At the same time, it is worth to take to stock, the fact that the above measure goes hand in hand with the deontological principles which states that in every corporate entity, there must be the acknowledgement of the duty of reparation and the duty of justice by the employer. According to US OSHA (2000), there are thousands of cases of industrial accidents and disputes that go unreported either for litigation or compensation, or both.
This definitely calls for the need to introduce the state regulatory that is responsible for the curtailing of cases of underreporting. It is likely that this will portend, setting of the laws that ensure the democratization of the workplace, especially the human resources management department, in the meat packing industry. This measure inculcates the principle of utilitarianism as it seeks to protect the roll of employees who work with / in the meat packing industry from exploitation and neglect at the time of an industrial mishap.
The society on the other hand is to gain from this stipulation as the rule is likely to set precedence for entire meat packing and such like industries to allow enough space for work and accidents related reports to be aired without any constraint or fear of victimization. This assures the society of security as far as its source of labor is concerned. Herein, the deontological principle of Permissible Harm that was put forth by Frances Kamm, that a corporate entity can suffer or allow one individual to suffer harm, provided that the majority are taken care off becomes non applicable here.
This is because industrial laws that are fair must be based on equal treatment for all. In another spectrum, it is necessary that that the proposals by the US Department of Labor and OSHA that the meat packing industry be tampered with laws that are antithetical to industrial retaliation be set in place, are inevitable. The importance of this proposition is based on the fact that retaliatory activities which are always concomitant to standoffs at the work place among employees by themselves or between the employees and the employers are known to sometimes cause injuries (Peterson and Cohen 2005).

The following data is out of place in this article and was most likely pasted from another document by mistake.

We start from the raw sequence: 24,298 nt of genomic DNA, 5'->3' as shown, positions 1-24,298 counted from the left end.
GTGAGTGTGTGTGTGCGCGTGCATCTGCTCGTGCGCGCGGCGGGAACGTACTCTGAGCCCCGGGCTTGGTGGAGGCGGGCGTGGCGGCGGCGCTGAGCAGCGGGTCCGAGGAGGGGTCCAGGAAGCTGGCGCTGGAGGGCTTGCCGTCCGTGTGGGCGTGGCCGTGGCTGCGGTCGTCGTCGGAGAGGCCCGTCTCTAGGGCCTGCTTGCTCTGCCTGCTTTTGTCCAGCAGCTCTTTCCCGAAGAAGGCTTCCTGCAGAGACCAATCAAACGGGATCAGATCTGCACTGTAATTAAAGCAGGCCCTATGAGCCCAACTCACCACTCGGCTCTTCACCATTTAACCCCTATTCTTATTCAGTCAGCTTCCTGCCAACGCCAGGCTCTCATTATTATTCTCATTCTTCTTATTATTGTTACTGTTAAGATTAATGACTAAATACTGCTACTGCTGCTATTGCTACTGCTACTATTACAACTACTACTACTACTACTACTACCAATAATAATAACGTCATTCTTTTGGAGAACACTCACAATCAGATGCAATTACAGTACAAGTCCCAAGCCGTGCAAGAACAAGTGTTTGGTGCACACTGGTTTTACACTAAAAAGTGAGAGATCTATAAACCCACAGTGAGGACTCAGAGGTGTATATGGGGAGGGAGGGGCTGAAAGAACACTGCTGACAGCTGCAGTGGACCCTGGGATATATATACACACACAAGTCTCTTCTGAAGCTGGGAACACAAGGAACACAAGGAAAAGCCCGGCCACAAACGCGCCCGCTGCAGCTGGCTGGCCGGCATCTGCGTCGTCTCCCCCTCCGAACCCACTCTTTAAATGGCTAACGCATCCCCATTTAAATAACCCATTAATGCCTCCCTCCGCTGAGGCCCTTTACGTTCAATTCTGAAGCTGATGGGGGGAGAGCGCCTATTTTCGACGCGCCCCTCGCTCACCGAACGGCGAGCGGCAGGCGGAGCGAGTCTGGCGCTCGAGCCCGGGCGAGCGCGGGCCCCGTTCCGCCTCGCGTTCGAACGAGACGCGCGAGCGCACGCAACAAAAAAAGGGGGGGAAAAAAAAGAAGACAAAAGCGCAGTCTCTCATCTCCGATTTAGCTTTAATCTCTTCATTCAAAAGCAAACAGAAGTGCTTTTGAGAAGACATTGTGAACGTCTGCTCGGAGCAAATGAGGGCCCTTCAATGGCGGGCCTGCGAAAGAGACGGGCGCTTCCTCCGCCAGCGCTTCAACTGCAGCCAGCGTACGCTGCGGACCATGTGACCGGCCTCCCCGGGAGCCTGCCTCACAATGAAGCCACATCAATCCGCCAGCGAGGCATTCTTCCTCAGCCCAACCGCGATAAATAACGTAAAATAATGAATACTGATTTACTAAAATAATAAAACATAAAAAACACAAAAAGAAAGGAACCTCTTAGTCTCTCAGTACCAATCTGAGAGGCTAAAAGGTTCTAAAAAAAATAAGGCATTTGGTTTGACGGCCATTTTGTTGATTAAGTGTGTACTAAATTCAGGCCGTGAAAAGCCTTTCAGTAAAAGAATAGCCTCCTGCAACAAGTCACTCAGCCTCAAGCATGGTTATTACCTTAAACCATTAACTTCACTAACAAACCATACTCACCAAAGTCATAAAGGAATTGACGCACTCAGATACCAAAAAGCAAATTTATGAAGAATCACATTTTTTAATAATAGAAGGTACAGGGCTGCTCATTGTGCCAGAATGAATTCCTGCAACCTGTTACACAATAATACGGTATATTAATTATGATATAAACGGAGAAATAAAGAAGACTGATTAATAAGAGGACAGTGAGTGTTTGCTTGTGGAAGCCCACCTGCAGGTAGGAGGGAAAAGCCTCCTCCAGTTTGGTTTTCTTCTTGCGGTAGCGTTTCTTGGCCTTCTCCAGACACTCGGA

It is not strange that in some cases, there have been fights and physical confrontations in the working place, resulting to deep injuries. The fact that meat packing industries are fitted with heavy and sharp industrial machinery warrants maximum tranquility and order, and hence the need for anti- retaliatory laws. The measure conforms fully to the utilitarian doctrine of gains being realized by one and the majority. In the first case, the meat packing industry will be rid of poor intra-organizational relations.
This also wards off cases of poor employee-employer relations that are always detrimental to the volume of production. The employees are also able to give out their maximal output as a result of the smooth interaction in the horizontal and vertical lines of communication. Conclusion In order to ensure a comprehensive OSHA safety, it is required that other recommendations be set in place so as to complement the ones above, put across by the US Department of Labor, OSHA and the Omaha based consul.
To this effect, it is incumbent upon the US government to ensure that all the meat packing companies or industries are well ventilated and hygienic. In the same vein, it is needed that measures be put in place to ensure that as far as the OSHA regulations are to be imposed on the meat packing industries, there are laws set in place to stipulate that all the workers are well supplied with other felicity working conditions such as protective clothing and overalls. This also demands that the meat packing company employees be well supplied with a succinct timetable that spells out their shifts to avoid fatigue.
The measure is necessary since it is a well established fact that some industrial mishaps have been caused by fatigue and doze offs. References Dunn, K. and US OSHA. (2004). The Role and Importance of OSHA. Maryland: Marymount University Press. Humphrey, H. (2005). Industrial Relations and Safety. New York: John Wiley and Sons. Michael, M. and Joseph, C. (2003). The Role of OSHA in Fostering Industrial Safety. Cleveland: McGraw Hill. Mintz, B. (2004). OSHA Law, Policies and History. Michigan: Michigan University Press.
OSHA (2001). OSHA and Employees’ Rights at the Workplace. California: OSHA. Putnam, L. and Langerman, N. (2002). OSHA and Exposure to Industrial Danger. Denver: Lewis Publishers. Peterson, R. and Cohen, J. (2005). OSHA and Complete Industrial Compliance. Colorado: Buttersworth. Reese, C. and Eidson, J. (2006). OSHA Health and Safety. New York: McGraw Hill. US OSHA (2000). OSHA and Industrial Health and Economy. Harvard: Harvard University Press. Wang, C. (2003). OSHA Management and Compliance Laws. Nevada: Noyes Publication.